Share Repurchases Help Stericycle Inc Clean Up Q3

By Markets Fool.com

Image source: Getty Images.

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After several tough quarters, Stericycle's (NASDAQ: SRCL) financial performance improved during the third quarter. However, that was mainly due to the positive impact from share repurchases rather than a meaningful improvement in its underlying business. Because of that, the company's expectations for 2017 are rather muted.

Stericycle results: The raw numbers

Metric

Q3 2016 Actuals

Q3 2015 Actuals

Growth (YOY)

Revenue

$890.1 million

$718.6 million

23.9%

Non-GAAP gross profit

$381.0 million

$300.2 million

26.9%

Non-GAAP EPS

$1.24

$1.15

7.8%

Data source: Stericycle. YOY = year over year.

What happened with Stericycle this quarter?

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Repurchase activity was the key to the quarter.

  • Stericycle's revenue jumped 24% due to acquisitions completed over the past year, namely its recent purchase of Shred-it. In fact, acquisitions contributed $184.7 million to company's top line, which was more than the year-over-year increase in revenue. However, that was primarily due to the negative impact from unfavorable foreign exchange rates, which sliced $18.3 million off the top. Stripping out that impact, organic revenue grew by 0.7%.
  • Pricing pressure, declining hazardous waste volumes, and lower fuel surcharges also held back revenue growth.
  • On a more positive note, the company delivered record cash flow in the quarter, which it used to repay $100 million in debt, repurchase 265,000 shares of mandatory convertible preferred stock, and close five small acquisitions.
  • The repurchase of those preferred shares added $0.07 per share to the company's bottom line during the quarter.

What management had to say

CEO Charlie Alutto stated, "We were able to maintain consistent margin performance in the quarter despite revenue headwinds from previously discussed pricing pressure and softness in the manufacturing and industrial market."

As Alutto notes, Stericycle continued to face many headwinds during the quarter. Foreign exchange rates and weak hazardous waste volumes from industrial customers are dragging down its growth rate. During the quarter, these two issues kept organic growth down to 0.7%. However, after stripping out their impact, organic growth would have been 1.6%.

The weakness in the industrial waste sector is not just an issue for Stericycle. Leading environmental and industrial services provider Clean Harbors (NYSE: CLH) lamented in the second quarter that "softness across several of our key industrial markets limited growth opportunities, constrained customer spending on projects, and reduced near-term waste volumes from several key verticals." Furthermore, Clean Harbors foresaw "near-term challenges" from the ongoing industrial spending levels. This weakness caused Clean Harbors to narrow its full-year guidance last quarter toward the lower end of its range.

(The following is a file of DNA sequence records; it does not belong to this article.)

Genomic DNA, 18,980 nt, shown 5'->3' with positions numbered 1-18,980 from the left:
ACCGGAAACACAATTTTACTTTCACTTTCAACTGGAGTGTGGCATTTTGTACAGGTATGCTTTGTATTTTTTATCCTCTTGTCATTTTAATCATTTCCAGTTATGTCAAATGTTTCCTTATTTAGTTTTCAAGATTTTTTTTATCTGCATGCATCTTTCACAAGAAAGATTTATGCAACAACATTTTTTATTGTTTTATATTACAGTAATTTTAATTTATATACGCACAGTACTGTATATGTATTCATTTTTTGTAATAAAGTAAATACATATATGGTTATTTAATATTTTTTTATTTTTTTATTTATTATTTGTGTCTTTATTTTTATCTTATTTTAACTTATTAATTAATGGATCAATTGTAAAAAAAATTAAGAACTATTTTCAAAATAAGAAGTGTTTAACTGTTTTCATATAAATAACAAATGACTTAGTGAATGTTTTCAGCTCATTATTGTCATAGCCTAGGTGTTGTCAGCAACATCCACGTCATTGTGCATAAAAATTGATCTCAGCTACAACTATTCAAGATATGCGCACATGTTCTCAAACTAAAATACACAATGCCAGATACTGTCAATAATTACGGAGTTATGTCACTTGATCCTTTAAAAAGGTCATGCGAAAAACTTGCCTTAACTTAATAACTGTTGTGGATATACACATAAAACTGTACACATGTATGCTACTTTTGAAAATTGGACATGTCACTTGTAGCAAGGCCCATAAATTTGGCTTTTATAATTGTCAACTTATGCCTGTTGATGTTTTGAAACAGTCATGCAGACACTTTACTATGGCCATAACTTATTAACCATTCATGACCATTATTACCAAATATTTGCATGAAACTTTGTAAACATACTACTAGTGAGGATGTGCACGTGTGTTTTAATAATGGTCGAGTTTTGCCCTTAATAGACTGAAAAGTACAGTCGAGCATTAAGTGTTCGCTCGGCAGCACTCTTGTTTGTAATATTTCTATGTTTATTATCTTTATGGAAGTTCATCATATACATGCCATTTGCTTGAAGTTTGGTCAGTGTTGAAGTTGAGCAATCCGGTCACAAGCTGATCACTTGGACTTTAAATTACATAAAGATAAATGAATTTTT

That said, despite these industry headwinds, Stericycle is generating a tremendous amount of cash flow, which it is putting to use by continuing to repurchase the mandatory convertible preferred stock it issued to close the Shred-it transaction.

Looking forward

Stericycle believes that its continued efforts to repurchase those shares will have a meaningful impact on earnings going forward. That is evident by its preliminary guidance, which Alutto provided on the conference call. He said:

For 2017, we believe EPS estimates will be in the range of $4.57 to $4.77 using a share count of approximately 91.1 million. This includes the unfavorable impact of approximately $0.19 from the normalization of performance compensation and additional SG&A investments to drive future growth and profitability. This is partially offset by approximately $0.17 of benefit from ongoing strategy to repurchase the mandatory preferred convertible shares. We believe revenues for 2017 will be in the range of $3.54 billion to $3.67 billion, depending on assumptions of foreign exchange and internal rates of flat to 3%. ... We have estimates for free cash flow in 2017 between $450 million to $470 million.

For perspective, at the midpoint that outlook represents a 1.7% decline in earnings per share from its full-year guidance for 2016. However, that decline would be 3.5% if it was not for the $0.17-per-share benefit from the preferred stock repurchase. Meanwhile, Stericycle sees revenue edging up 1% while free cash flow remains roughly flat.

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Matt DiLallo owns shares of Stericycle. The Motley Fool owns shares of Clean Harbors. The Motley Fool recommends Stericycle. Try any of our Foolish newsletter services free for 30 days. We Fools may not all hold the same opinions, but we all believe that considering a diverse range of insights makes us better investors. The Motley Fool has a disclosure policy.